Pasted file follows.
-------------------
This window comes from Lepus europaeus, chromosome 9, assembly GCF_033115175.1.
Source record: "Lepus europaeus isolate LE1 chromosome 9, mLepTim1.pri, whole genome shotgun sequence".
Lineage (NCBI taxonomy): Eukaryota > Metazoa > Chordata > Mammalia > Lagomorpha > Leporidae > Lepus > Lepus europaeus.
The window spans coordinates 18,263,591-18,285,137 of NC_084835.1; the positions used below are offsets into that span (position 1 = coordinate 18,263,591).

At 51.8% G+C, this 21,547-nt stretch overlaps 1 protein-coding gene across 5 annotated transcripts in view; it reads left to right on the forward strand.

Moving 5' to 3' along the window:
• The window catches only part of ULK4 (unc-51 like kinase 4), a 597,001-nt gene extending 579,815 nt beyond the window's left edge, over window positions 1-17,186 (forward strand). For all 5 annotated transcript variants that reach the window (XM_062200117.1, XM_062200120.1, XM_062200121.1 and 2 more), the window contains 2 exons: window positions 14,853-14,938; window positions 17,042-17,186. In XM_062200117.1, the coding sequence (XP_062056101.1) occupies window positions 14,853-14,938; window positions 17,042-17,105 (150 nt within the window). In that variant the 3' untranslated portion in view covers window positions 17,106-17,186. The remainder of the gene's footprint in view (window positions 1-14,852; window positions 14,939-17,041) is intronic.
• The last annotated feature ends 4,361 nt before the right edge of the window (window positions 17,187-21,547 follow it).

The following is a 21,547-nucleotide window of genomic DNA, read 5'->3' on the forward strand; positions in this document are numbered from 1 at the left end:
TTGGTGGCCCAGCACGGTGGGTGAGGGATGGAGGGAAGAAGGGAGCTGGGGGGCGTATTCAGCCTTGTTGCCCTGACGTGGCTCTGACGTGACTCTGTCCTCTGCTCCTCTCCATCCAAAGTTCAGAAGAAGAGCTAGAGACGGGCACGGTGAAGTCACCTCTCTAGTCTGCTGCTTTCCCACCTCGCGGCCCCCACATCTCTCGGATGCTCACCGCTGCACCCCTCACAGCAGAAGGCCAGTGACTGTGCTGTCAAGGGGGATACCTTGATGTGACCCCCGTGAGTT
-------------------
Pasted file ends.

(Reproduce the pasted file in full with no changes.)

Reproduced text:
This window comes from Lepus europaeus, chromosome 9, assembly GCF_033115175.1.
Source record: "Lepus europaeus isolate LE1 chromosome 9, mLepTim1.pri, whole genome shotgun sequence".
Lineage (NCBI taxonomy): Eukaryota > Metazoa > Chordata > Mammalia > Lagomorpha > Leporidae > Lepus > Lepus europaeus.
The window spans coordinates 18,263,591-18,285,137 of NC_084835.1; the positions used below are offsets into that span (position 1 = coordinate 18,263,591).

At 51.8% G+C, this 21,547-nt stretch overlaps 1 protein-coding gene across 5 annotated transcripts in view; it reads left to right on the forward strand.

Moving 5' to 3' along the window:
• The window catches only part of ULK4 (unc-51 like kinase 4), a 597,001-nt gene extending 579,815 nt beyond the window's left edge, over window positions 1-17,186 (forward strand). For all 5 annotated transcript variants that reach the window (XM_062200117.1, XM_062200120.1, XM_062200121.1 and 2 more), the window contains 2 exons: window positions 14,853-14,938; window positions 17,042-17,186. In XM_062200117.1, the coding sequence (XP_062056101.1) occupies window positions 14,853-14,938; window positions 17,042-17,105 (150 nt within the window). In that variant the 3' untranslated portion in view covers window positions 17,106-17,186. The remainder of the gene's footprint in view (window positions 1-14,852; window positions 14,939-17,041) is intronic.
• The last annotated feature ends 4,361 nt before the right edge of the window (window positions 17,187-21,547 follow it).

The following is a 21,547-nucleotide window of genomic DNA, read 5'->3' on the forward strand; positions in this document are numbered from 1 at the left end:
TTGGTGGCCCAGCACGGTGGGTGAGGGATGGAGGGAAGAAGGGAGCTGGGGGGCGTATTCAGCCTTGTTGCCCTGACGTGGCTCTGACGTGACTCTGTCCTCTGCTCCTCTCCATCCAAAGTTCAGAAGAAGAGCTAGAGACGGGCACGGTGAAGTCACCTCTCTAGTCTGCTGCTTTCCCACCTCGCGGCCCCCACATCTCTCGGATGCTCACCGCTGCACCCCTCACAGCAGAAGGCCAGTGACTGTGCTGTCAAGGGGGATACCTTGATGTGACCCCCGTGAGTT